A healthy diet and regular exercise are good for you. It’s a message you hear everywhere, from your doctor to the media. Many people also claim that diet and exercise can prevent developing or redeveloping cancer.
Is this true? What would you need to do to get these benefits?
Do They Prevent Cancer?
Studies suggest that about 20% of all cancers in the US are related to being overweight, physically inactive, and having poor nutrition. An unhealthy lifestyle impact:
- the body’s healing process
- hormone production
- and much more
For example, overweight people tend to produce excess insulin, which can stimulate the growth of cancerous cells.
So, do diet and exercise help prevent certain kinds of cancer? Yes! However, even with a healthy lifestyle it’s important to stay tuned into your body. This is especially true if you have a history of cancer. Bring up any health concerns with your physician or pancreatic cancer surgeon.
How Can You Prevent Cancer?
If you are not at a healthy weight, talk to your doctor or a registered dietician about how to achieve that. Don’t be discouraged if you are greatly overweight. Losing just 5% of your body weight has been linked to a number of health benefits. Focus on building healthy habits one step at a time.
What you eat is in many ways as important as how much you eat. People can lose weight on an all candy bar diet as long as they reduce their daily calories. However, this is neither healthy nor sustainable. Empty calories and highly processed foods may actually increase your cancer risk.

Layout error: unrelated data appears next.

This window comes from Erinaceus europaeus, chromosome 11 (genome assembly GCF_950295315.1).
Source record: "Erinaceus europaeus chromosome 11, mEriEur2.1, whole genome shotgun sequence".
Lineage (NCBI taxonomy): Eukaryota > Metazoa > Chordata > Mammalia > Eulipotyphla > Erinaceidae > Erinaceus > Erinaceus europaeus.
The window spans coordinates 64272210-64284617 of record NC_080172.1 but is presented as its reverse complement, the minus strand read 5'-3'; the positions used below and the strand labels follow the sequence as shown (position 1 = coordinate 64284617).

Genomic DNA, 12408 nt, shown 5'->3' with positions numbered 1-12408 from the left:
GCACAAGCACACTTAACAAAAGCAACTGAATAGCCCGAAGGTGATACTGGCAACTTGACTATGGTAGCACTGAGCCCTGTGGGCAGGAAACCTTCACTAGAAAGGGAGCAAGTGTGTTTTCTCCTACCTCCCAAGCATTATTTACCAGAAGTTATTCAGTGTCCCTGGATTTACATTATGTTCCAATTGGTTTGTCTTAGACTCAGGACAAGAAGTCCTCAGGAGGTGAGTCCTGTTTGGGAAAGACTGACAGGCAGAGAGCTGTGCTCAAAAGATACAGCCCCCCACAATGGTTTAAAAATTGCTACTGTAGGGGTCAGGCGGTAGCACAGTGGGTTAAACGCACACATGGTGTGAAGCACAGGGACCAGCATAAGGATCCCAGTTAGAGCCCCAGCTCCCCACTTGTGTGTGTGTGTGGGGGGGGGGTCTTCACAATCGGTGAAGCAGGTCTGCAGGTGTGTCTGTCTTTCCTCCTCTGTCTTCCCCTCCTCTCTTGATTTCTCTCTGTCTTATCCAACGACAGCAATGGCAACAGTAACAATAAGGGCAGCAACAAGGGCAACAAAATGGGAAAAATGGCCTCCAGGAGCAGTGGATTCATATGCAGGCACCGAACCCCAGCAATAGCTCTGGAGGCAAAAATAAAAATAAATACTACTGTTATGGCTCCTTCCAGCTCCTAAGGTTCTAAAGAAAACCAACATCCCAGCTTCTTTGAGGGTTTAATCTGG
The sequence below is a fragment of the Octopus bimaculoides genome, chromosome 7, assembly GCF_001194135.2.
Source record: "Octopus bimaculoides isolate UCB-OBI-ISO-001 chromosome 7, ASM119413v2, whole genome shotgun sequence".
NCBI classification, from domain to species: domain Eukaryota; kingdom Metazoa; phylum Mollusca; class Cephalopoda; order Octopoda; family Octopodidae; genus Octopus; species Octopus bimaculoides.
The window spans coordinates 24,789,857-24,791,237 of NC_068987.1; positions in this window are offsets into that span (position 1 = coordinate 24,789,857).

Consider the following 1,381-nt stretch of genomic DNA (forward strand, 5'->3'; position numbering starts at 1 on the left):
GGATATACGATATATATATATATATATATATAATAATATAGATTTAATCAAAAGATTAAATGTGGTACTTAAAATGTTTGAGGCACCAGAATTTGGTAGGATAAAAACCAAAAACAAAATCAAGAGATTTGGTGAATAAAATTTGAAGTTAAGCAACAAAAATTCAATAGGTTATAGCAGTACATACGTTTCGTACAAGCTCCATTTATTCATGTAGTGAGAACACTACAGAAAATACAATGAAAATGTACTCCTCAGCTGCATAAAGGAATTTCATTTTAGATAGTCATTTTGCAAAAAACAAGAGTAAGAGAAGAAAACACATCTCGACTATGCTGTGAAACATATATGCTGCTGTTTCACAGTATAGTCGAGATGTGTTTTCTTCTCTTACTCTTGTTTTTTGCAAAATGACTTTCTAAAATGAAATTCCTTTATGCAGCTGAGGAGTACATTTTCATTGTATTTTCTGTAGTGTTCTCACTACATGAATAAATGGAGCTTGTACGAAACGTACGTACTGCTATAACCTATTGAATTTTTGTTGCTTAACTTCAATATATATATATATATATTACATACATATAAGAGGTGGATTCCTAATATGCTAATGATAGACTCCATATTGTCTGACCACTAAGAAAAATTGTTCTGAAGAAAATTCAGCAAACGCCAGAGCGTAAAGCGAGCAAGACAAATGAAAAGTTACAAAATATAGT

Instead, try to eat:
- colorful fruits and vegetables
- unprocessed whole grains
- lean proteins
You don’t have to completely give up other foods you love. Instead, make those occasional treats and not everyday meals.
For exercise, it’s recommended to get 30 to 60 minutes of moderate physical activity a day. The good news here is that ‘moderate’ depends on the person. If you’ve gotten your heart rate up and can talk in short sentences, then you’re in the right zone.
For some people, a slow walk on a treadmill while watching their favorite TV show may be just the ticket. For others, pulling on running shoes and jogging around the neighborhood may count as ‘moderate exercise. The trick is to find activities you enjoy at a pace that challenges you but doesn’t leave you wiped out.
Talk to the Professionals
If you’re recovering from cancer, it’s important to talk to medical professionals about your health goals and concerns. Your pancreatic cancer surgeon and others in your treatment team can advise you. With their help, you can achieve a healthier lifestyle.